Latinos underrepresented on corporate boards, new report shows

Latinos underrepresented on corporate boards, new report shows

Latinos are underrepresented in corporate boards, especially considering the size of the U.S. Hispanic population, according to a report released Friday by the Latino Corporate Directors Association.

Latinos make up 19% of the U.S. population, but they hold 4.1% of Fortune 500 board seats in 2020. Whites held 82.5% of the seats, Blacks held 8.7% and Asians held 4.6%.

The gap is even more stark for Latinas - Latinas held only 1% of board seats on the 2020 Fortune 500.

The number of Latinos on boards is so small, and we keep hearing that organizations can't find qualified candidates, said the LCDA president and CEO Esther Aguilera. With our growing LCDA network of members, we have proven there is an ample supply and that excuse no longer applies. Despite this strong qualified pool, Latinos have been excluded and bypassed for a long time. This is unacceptable in the 21st century of America. The data shows that there's been some slight progress when it comes to Latinos on Fortune 500 and Fortune 1000 company boards. Hispanics have the widest gap to close, lag behind other groups and have the widest gap to close.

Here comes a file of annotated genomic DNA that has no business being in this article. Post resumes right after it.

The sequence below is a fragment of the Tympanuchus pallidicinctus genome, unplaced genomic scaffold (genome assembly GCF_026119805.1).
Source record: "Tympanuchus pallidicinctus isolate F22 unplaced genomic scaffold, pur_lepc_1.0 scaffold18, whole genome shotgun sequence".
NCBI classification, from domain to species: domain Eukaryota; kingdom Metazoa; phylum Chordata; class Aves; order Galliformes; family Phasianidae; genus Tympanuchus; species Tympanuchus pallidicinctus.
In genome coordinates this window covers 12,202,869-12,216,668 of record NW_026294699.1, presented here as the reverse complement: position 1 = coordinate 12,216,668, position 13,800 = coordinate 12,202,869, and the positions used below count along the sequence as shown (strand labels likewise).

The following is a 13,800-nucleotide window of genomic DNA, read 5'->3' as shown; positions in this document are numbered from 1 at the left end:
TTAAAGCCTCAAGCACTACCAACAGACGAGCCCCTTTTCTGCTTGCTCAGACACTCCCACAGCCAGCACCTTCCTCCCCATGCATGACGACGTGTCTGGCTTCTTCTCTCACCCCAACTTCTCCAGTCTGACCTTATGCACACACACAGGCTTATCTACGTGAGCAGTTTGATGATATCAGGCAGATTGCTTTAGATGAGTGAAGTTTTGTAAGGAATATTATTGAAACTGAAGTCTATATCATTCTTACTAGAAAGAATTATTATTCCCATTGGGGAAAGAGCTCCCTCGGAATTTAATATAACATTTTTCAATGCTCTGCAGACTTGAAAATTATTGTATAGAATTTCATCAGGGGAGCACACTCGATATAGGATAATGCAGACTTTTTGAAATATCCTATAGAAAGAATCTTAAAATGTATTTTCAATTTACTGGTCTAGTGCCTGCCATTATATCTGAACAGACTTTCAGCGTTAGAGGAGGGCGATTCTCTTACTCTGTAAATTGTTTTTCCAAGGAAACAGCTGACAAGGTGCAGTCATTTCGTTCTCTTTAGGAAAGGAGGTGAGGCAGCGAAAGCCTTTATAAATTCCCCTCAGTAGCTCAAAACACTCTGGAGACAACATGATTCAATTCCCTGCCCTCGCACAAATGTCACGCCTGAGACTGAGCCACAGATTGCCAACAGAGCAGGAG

Latino representation on Fortune 500 company boards increased by only 1.1 percentage points from 2010 to 2020.

That has started to change recently. In the last two years, Fortune 500 companies had an increase in Latino board representation comparable to that of the last decade, rising from 3.7% to 4.4%. Latino representation on Fortune 1000 company boards increased by 1 percentage point, from 3.2% to 4.1%.

Since 2011, the number of companies with Latino representation on their boards has gone up by 22%. The representation of women went up 12 percentage points from 2019 to 2022 in the past three years, making most of the progress made in the past three years. That is three times more than the increase in yearly progress during the previous eight years.

The report says that the Fortune 1000 shows some progress, but it will take decades to reach parity. The report is one of a series of studies presented at L Attitude, a conference focused on Latino leadership, participation and representation in corporate America, which took place from Thursday to Sunday in San Diego.

Latinos are the second-largest racial or ethnic group in the U.S. at over 62 million, accounting for over half of the country's demographic growth in the past decade. The gross domestic product of Latinos grew by 57%, faster than the general U.S. economy.